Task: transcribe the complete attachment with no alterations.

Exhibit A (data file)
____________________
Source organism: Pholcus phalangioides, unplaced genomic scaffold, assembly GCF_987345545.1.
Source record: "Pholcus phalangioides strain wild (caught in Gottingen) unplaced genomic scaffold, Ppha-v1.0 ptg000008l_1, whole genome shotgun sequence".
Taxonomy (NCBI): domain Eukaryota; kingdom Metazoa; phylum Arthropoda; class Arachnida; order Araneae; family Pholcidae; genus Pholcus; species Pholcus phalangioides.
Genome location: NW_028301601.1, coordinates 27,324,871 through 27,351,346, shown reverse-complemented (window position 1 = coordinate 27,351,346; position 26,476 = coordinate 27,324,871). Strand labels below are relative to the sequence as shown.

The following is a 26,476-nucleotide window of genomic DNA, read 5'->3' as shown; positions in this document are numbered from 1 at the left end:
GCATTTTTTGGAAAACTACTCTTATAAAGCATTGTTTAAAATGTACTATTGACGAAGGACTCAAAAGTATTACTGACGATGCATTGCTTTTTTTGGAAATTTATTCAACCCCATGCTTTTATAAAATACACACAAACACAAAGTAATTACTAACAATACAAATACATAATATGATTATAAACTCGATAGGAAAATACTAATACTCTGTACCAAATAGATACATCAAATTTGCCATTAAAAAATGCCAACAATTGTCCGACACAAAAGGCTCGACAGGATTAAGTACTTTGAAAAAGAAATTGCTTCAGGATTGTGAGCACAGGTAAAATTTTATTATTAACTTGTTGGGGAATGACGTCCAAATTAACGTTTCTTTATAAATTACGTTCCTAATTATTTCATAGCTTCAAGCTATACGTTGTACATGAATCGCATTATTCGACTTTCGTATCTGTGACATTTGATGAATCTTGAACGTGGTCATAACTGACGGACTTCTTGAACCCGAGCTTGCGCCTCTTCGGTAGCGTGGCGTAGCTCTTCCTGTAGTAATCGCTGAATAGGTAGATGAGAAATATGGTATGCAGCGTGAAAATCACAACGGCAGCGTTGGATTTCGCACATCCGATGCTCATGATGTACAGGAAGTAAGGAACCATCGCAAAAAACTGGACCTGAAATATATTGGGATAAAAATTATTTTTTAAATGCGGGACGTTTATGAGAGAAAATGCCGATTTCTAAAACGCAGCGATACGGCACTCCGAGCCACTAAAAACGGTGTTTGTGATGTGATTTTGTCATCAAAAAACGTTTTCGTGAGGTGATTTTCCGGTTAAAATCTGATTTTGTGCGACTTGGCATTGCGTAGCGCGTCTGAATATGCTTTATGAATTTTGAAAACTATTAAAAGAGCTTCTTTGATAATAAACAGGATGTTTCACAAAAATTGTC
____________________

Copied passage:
Source organism: Pholcus phalangioides, unplaced genomic scaffold, assembly GCF_987345545.1.
Source record: "Pholcus phalangioides strain wild (caught in Gottingen) unplaced genomic scaffold, Ppha-v1.0 ptg000008l_1, whole genome shotgun sequence".
Taxonomy (NCBI): domain Eukaryota; kingdom Metazoa; phylum Arthropoda; class Arachnida; order Araneae; family Pholcidae; genus Pholcus; species Pholcus phalangioides.
Genome location: NW_028301601.1, coordinates 27,324,871 through 27,351,346, shown reverse-complemented (window position 1 = coordinate 27,351,346; position 26,476 = coordinate 27,324,871). Strand labels below are relative to the sequence as shown.

The following is a 26,476-nucleotide window of genomic DNA, read 5'->3' as shown; positions in this document are numbered from 1 at the left end:
GCATTTTTTGGAAAACTACTCTTATAAAGCATTGTTTAAAATGTACTATTGACGAAGGACTCAAAAGTATTACTGACGATGCATTGCTTTTTTTGGAAATTTATTCAACCCCATGCTTTTATAAAATACACACAAACACAAAGTAATTACTAACAATACAAATACATAATATGATTATAAACTCGATAGGAAAATACTAATACTCTGTACCAAATAGATACATCAAATTTGCCATTAAAAAATGCCAACAATTGTCCGACACAAAAGGCTCGACAGGATTAAGTACTTTGAAAAAGAAATTGCTTCAGGATTGTGAGCACAGGTAAAATTTTATTATTAACTTGTTGGGGAATGACGTCCAAATTAACGTTTCTTTATAAATTACGTTCCTAATTATTTCATAGCTTCAAGCTATACGTTGTACATGAATCGCATTATTCGACTTTCGTATCTGTGACATTTGATGAATCTTGAACGTGGTCATAACTGACGGACTTCTTGAACCCGAGCTTGCGCCTCTTCGGTAGCGTGGCGTAGCTCTTCCTGTAGTAATCGCTGAATAGGTAGATGAGAAATATGGTATGCAGCGTGAAAATCACAACGGCAGCGTTGGATTTCGCACATCCGATGCTCATGATGTACAGGAAGTAAGGAACCATCGCAAAAAACTGGACCTGAAATATATTGGGATAAAAATTATTTTTTAAATGCGGGACGTTTATGAGAGAAAATGCCGATTTCTAAAACGCAGCGATACGGCACTCCGAGCCACTAAAAACGGTGTTTGTGATGTGATTTTGTCATCAAAAAACGTTTTCGTGAGGTGATTTTCCGGTTAAAATCTGATTTTGTGCGACTTGGCATTGCGTAGCGCGTCTGAATATGCTTTATGAATTTTGAAAACTATTAAAAGAGCTTCTTTGATAATAAACAGGATGTTTCACAAAAATTGTC